Vitamin A deficiency influences nerve development in the bowel

Most of us take for granted that our bowels work normally. But their function depends on the proper development of an estimated 500 million nerve cells in the bowel called the enteric nervous system. When this part of the nervous system does not form normally, movement or sensation in the bowel may be abnormal. This may result in disorders such as irritable bowel syndrome, which affects up to 15 percent of the U.S. population. An even more severe pediatric disease of the enteric nervous system is called Hirschsprung disease, a potentially fatal disorder where the enteric nervous system is completely missing from the end of the bowel.

In their efforts to understand the cells involved in normal bowel function, researchers at Washington University School of Medicine in St. Louis have found that a common nutrient — Vitamin A, or its metabolite, retinoic acid — has a direct effect on the development of nerve cells, or neurons, in the bowel wall that control gastrointestinal function. The results of the research were published in Developmental Biology.

Using embryonic mouse enteric nervous system precursor cells grown in a laboratory, the researchers found that during early development of a fetus, levels of retinoic acid signal the cells to become either neurons, which receive and transmit chemical signals, or glia, which provide support and protection to neurons. The neurons then populate the bowel from beginning to end to ensure proper function.

When the researchers added retinoic acid to the cells, those cells were more likely to become neurons, but if they took away the retinoic acid, they developed fewer neurons. The researchers also were surprised that adding retinoic acid to the nerve cells in the bowel made the cells’ neurites, or axons and dendrites, shorter, which is the opposite of what happens in neurons in the rest of the nervous system.

“If this type of effect occurs in people, Vitamin A deficiency would be likely to influence the number of neurons in the bowel,” said Robert O. Heuckeroth, M.D., Ph.D., associate professor of pediatrics at the School of Medicine and senior author of the paper. “You might expect that Vitamin A deficiency or excess would influence not only the number of neurons and the ratio of neurons to glia, but also the length of neurites. This in turn would be expected to influence the way that the nervous system and bowel function,” Heuckeroth said. “Therefore, for a developing fetus, the likelihood of having abnormal intestinal function, motility or sensation could be related to the mother’s nutrition and the level of Vitamin A the mother has during her first trimester of pregnancy.”

By the time most women recognize they are pregnant and start taking prenatal vitamins, many important aspects of fetal development are complete, said Heuckeroth, a pediatric gastroenterologist who treats children with Hirschsprung disease and other gastrointestinal disorders at St. Louis Children’s Hospital. Although women may take prenatal vitamins while trying to get pregnant, half of pregnancies in the United States are unplanned.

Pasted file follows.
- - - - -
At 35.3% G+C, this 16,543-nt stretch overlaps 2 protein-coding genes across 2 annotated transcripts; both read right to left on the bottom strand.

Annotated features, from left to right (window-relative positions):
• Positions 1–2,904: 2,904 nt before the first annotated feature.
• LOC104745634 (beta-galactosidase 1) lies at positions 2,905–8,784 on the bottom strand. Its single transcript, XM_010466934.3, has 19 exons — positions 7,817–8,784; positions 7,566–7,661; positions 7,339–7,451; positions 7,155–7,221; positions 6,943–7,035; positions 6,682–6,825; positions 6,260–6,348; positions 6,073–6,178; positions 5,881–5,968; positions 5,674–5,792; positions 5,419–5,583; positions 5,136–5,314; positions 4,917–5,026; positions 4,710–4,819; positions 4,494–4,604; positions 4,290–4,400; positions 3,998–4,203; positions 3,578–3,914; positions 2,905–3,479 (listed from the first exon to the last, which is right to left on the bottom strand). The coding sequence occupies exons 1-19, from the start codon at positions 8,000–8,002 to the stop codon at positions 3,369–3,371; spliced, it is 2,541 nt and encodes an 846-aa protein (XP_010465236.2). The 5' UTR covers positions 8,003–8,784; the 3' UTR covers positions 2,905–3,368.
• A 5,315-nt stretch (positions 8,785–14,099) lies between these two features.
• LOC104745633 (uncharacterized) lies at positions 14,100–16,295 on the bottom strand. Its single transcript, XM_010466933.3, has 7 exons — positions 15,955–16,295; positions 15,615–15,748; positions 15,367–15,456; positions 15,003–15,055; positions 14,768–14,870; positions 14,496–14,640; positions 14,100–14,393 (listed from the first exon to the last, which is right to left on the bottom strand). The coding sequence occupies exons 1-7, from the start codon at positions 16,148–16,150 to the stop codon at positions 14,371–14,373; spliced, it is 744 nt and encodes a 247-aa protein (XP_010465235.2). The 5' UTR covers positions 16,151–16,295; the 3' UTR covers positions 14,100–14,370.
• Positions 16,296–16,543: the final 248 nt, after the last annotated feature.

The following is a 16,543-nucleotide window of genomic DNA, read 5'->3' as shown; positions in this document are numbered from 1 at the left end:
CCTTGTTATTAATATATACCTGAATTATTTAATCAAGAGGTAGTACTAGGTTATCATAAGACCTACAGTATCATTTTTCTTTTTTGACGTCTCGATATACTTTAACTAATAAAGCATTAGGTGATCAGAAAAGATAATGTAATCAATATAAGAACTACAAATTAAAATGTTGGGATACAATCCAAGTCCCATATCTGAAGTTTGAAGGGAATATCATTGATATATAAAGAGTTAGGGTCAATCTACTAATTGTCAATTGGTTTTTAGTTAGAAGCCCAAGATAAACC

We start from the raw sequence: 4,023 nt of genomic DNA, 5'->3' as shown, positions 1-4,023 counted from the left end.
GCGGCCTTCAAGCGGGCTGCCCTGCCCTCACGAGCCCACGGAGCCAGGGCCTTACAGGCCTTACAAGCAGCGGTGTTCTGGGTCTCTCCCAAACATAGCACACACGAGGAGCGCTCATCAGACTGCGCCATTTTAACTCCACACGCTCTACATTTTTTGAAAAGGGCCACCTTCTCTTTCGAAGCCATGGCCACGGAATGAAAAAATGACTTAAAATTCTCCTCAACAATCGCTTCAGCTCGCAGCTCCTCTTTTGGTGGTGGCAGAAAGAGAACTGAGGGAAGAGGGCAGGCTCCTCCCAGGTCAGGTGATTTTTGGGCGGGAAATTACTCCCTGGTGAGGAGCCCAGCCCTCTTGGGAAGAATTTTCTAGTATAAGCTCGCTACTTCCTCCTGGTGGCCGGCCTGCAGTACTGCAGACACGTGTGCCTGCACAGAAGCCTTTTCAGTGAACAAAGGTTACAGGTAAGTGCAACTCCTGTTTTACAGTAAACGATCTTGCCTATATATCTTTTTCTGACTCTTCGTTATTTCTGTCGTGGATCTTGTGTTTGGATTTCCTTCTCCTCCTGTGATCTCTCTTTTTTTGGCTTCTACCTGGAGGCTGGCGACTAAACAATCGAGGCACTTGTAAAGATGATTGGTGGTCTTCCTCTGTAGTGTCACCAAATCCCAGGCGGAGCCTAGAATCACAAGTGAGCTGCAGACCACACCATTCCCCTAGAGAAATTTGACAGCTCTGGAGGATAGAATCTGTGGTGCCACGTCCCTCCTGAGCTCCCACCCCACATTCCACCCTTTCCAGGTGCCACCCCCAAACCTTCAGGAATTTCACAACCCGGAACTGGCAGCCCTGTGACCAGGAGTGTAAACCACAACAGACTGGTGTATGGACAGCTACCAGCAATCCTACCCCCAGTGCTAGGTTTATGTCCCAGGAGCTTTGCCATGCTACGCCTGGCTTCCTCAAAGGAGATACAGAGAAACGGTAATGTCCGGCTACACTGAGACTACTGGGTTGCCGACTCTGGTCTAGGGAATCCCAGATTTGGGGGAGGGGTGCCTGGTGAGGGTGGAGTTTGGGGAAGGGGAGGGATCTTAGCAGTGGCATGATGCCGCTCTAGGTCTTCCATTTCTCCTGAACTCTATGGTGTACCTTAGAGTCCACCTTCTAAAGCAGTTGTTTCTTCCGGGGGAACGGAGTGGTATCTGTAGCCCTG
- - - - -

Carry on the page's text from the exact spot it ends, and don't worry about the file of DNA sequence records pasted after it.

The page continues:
“The challenge is to figure out which micronutrients are important to optimize nutrition and whether unrecognized nutritional deficiencies contribute to birth defects,” he said. “Optimize does not mean maximize, because too much of a nutrient is bad, too. If we can sort through this, we have the potential to reduce the frequency or severity of intestinal motility disorders through proper control of maternal nutrition,” he said.

Vitamin A deficiency is not a large problem in the United States, however, it is a significant problem in developing countries, in sub-Saharan Africa and southeast Asia. Prior research at Johns Hopkins University shows that more than 20 percent of mothers in Ethiopia, Kenya, Nigeria, Senegal and South Africa are deficient in Vitamin A. Among preschool-age children, more than 60 percent in Kenya are Vitamin-A deficient; more than 57 percent in India; and nearly 14 percent in Brazil.

“When you think about what we do at St. Louis Children’s Hospital, we take care of a lot of sick kids who have defects in the way their bodies formed,” he said. “If we’re right about this, we might be able to prevent some of these birth defects instead of trying to treat them after they’ve already occurred. The real goal is to try to understand enough about the disease processes that occur in children so we can keep them from occurring in the first place or find better ways to treat them.”

Heuckeroth, whose research is funded by the Children’s Discovery Institute, said as research in this area progresses, he and his colleagues will carry these observations from animals models into human studies.

Sato, Y, Heuckeroth, RO. Retinoic acid regulates murine enteric nervous system precursor proliferation, enhances neuronal precursor differentiation and reduces neurite growth in vitro. Developmental Biology August 2008; 320(1):185-98.

Funding from the National Institutes of Health and the March of Dimes supported this research.

Washington University School of Medicine’s 2,100 employed and volunteer faculty physicians also are the medical staff of Barnes-Jewish and St. Louis Children’s hospitals. The School of Medicine is one of the leading medical research, teaching and patient care institutions in the nation, currently ranked third in the nation by U.S. News & World Report. Through its affiliations with Barnes-Jewish and St. Louis Children’s hospitals, the School of Medicine is linked to BJC HealthCare.